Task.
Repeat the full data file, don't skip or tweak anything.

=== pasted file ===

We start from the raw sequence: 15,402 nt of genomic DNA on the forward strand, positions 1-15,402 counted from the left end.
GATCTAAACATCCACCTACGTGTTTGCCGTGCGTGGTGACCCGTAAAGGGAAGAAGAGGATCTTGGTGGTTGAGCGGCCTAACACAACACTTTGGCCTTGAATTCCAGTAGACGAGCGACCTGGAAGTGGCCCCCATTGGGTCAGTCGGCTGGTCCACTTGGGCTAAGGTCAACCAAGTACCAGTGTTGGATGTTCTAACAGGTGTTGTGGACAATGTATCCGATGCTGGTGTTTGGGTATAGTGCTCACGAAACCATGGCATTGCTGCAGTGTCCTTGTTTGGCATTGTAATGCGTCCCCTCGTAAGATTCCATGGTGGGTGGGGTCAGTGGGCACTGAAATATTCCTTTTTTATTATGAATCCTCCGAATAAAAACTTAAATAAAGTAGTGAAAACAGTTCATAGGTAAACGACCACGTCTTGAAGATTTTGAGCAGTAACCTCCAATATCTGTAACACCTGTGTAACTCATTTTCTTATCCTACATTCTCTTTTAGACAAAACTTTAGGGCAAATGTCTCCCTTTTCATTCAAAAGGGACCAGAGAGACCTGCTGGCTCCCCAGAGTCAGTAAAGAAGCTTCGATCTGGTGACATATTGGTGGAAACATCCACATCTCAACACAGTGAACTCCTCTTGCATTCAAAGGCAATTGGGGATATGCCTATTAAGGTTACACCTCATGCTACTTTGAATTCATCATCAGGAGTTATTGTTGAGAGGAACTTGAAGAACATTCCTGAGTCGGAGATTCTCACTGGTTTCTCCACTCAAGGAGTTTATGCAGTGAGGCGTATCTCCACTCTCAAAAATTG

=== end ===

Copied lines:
We start from the raw sequence: 15,402 nt of genomic DNA on the forward strand, positions 1-15,402 counted from the left end.
GATCTAAACATCCACCTACGTGTTTGCCGTGCGTGGTGACCCGTAAAGGGAAGAAGAGGATCTTGGTGGTTGAGCGGCCTAACACAACACTTTGGCCTTGAATTCCAGTAGACGAGCGACCTGGAAGTGGCCCCCATTGGGTCAGTCGGCTGGTCCACTTGGGCTAAGGTCAACCAAGTACCAGTGTTGGATGTTCTAACAGGTGTTGTGGACAATGTATCCGATGCTGGTGTTTGGGTATAGTGCTCACGAAACCATGGCATTGCTGCAGTGTCCTTGTTTGGCATTGTAATGCGTCCCCTCGTAAGATTCCATGGTGGGTGGGGTCAGTGGGCACTGAAATATTCCTTTTTTATTATGAATCCTCCGAATAAAAACTTAAATAAAGTAGTGAAAACAGTTCATAGGTAAACGACCACGTCTTGAAGATTTTGAGCAGTAACCTCCAATATCTGTAACACCTGTGTAACTCATTTTCTTATCCTACATTCTCTTTTAGACAAAACTTTAGGGCAAATGTCTCCCTTTTCATTCAAAAGGGACCAGAGAGACCTGCTGGCTCCCCAGAGTCAGTAAAGAAGCTTCGATCTGGTGACATATTGGTGGAAACATCCACATCTCAACACAGTGAACTCCTCTTGCATTCAAAGGCAATTGGGGATATGCCTATTAAGGTTACACCTCATGCTACTTTGAATTCATCATCAGGAGTTATTGTTGAGAGGAACTTGAAGAACATTCCTGAGTCGGAGATTCTCACTGGTTTCTCCACTCAAGGAGTTTATGCAGTGAGGCGTATCTCCACTCTCAAAAATTG